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Durban - Senior Durban lawyer Themba Mjoli, who is representing alleged “axeman” (and former Blue Bulls flanker) Joseph Ntshongwana in his multiple murder trial, could be in hot water for taking on an acting judge appointment when he should have been in court on Monday defending his client.
And on Tuesday morning he will have to explain why he did not give “timeous notice” that he would not attend court on Monday, causing the trial to be adjourned.
“I intend to adhere to the audi alteram partem rule (let the other side be heard) to understand why he was not here. From that explanation I will take the matter further,” Durban High Court acting Judge Irfaan Khallil said, apologising to the accused, witnesses and the public for the inconvenience of the adjournment.
The trial - last adjourned in May - has been set down for two weeks.
On entering the court at 10am, Judge Khallil said he had been informed 15 minutes earlier by his secretary that Mjoli wanted to send him an email. He left court to read it.
On his return, he confirmed he had received an email sent that morning and also relayed to the KZN Judge President and prosecutor, advocate Rea Mina, that Mjoli said he was acting as a judge in Pietermaritzburg, and had matters in which the accused had been in custody for a long time.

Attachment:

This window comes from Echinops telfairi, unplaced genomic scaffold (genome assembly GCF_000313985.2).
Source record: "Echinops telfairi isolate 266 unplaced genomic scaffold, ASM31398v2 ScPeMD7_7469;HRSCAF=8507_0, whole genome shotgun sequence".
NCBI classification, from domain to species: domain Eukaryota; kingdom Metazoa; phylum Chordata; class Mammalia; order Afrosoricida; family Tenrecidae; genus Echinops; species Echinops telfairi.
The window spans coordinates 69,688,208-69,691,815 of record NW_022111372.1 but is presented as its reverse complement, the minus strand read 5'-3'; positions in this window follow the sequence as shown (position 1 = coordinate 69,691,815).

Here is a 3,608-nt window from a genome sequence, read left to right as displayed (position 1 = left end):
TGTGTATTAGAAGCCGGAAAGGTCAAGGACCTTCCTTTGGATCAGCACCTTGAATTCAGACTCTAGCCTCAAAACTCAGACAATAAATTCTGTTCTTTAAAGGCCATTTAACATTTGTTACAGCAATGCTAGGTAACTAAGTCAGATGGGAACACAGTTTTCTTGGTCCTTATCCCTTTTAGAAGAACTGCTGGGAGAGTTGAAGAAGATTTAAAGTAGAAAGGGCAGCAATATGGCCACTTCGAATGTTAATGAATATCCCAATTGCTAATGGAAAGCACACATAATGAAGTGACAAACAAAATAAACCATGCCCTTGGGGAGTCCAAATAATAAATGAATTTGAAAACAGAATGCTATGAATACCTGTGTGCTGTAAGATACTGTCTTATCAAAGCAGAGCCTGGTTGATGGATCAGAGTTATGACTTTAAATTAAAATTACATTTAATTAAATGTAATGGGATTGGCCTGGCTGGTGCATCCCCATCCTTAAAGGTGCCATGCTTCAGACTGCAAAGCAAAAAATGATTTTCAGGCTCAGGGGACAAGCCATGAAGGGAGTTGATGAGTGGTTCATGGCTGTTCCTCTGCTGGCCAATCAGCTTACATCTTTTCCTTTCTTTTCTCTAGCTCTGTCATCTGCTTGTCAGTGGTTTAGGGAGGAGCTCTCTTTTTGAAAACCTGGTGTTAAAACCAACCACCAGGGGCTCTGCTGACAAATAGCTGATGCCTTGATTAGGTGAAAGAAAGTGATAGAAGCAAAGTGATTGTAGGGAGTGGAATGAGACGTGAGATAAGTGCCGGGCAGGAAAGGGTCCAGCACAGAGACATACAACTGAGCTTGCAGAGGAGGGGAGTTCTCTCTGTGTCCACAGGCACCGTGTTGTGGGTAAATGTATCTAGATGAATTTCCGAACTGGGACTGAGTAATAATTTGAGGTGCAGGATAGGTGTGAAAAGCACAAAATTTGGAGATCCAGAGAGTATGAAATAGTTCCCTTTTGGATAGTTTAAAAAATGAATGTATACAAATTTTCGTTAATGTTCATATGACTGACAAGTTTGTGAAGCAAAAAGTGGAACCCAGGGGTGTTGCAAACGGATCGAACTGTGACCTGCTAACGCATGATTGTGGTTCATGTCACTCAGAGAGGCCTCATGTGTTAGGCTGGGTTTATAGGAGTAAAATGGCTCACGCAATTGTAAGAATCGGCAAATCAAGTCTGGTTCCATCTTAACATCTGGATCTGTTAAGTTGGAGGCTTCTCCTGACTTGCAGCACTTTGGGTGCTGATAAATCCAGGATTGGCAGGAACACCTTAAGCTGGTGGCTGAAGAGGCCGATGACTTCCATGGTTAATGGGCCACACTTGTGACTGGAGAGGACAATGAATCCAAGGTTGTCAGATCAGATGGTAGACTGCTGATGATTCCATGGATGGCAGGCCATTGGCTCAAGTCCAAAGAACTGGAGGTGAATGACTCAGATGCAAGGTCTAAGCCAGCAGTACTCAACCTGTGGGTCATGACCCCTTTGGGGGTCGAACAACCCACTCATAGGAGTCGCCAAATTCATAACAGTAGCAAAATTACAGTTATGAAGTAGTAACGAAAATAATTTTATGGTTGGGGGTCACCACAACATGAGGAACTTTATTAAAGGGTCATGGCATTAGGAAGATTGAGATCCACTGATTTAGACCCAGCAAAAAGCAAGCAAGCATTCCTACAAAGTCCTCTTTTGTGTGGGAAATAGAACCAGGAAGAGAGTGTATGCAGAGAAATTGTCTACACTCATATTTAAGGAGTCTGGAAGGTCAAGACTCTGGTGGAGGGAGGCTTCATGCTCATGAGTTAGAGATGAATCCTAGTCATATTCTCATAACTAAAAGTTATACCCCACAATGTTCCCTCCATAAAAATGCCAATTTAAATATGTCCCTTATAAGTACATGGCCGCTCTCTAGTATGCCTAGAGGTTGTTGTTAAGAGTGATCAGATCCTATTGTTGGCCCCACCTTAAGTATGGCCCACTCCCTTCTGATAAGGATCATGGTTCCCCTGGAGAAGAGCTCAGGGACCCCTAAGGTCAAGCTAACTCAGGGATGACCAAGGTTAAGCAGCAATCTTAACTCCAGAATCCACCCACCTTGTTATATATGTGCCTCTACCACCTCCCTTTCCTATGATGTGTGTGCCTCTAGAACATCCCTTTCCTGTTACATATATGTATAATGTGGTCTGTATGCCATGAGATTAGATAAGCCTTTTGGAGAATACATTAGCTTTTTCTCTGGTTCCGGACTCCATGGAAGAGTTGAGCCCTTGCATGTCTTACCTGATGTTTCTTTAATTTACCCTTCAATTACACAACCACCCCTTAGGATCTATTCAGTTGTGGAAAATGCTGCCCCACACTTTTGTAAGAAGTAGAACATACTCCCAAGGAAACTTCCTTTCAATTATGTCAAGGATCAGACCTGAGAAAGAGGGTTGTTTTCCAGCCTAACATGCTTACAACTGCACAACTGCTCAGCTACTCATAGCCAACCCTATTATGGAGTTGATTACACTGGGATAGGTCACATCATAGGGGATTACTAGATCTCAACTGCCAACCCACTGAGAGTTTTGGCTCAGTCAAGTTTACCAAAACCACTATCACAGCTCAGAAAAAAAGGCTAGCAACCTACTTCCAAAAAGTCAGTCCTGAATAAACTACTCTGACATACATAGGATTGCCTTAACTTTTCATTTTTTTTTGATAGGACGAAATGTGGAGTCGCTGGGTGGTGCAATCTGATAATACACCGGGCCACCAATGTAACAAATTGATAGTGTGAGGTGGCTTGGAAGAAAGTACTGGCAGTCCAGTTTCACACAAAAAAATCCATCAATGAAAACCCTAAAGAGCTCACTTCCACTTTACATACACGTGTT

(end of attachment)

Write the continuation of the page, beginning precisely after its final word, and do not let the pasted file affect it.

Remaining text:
Mjoli indicated he would be available on Tuesday.
Prosecutor Mina said the situation was unacceptable.
“These dates were set in May. He last sat as an acting judge in July. If he has part-heard trials then they must have been adjourned to this date after this matter was set down.”
She pointed out that there were three psychiatrists and a psychologist in court waiting to testify.
Judge Khallil agreed: “These dates were arranged in May. Four months later and Mr Mjoli appears to have other commitments.
“There is a duty on officers of the court to inform the court timeously if there are any problems which may cause the matter to be postponed.”
Earlier in the trial, Mjoli also failed to come to court one morning. The prosecutor informed the court just before midday that she had been contacted by a nurse at a clinic who said he was sick and receiving treatment. He later produced a doctor’s note for the judge.
Ntshongwana has been in custody since his arrest in April 2011. He is accused of being responsible for four murders, in which the victims were beheaded, two attempted murders and the kidnap and rape of a woman, all committed between December 2010 and March 2011.
He claims not to remember anything about the crimes he has been charged with and that he suffers from a “delusion disorder” and cannot be held responsible.
On Monday, he spoke for the first time during the trial when the judge asked him if he knew where his lawyer was.
When the matter adjourned earlier this year, it was after the evidence given by his psychiatrist, Professor Abubaker Gangat, who said the former rugby player must have been having a “psychotic breakdown” when he allegedly committed the crimes.
The State has attempted to show that Ntshongwana must have been aware his actions were wrong, because he allegedly fled from scenes and hid evidence, including the axe he allegedly used to chop off his victims’ heads.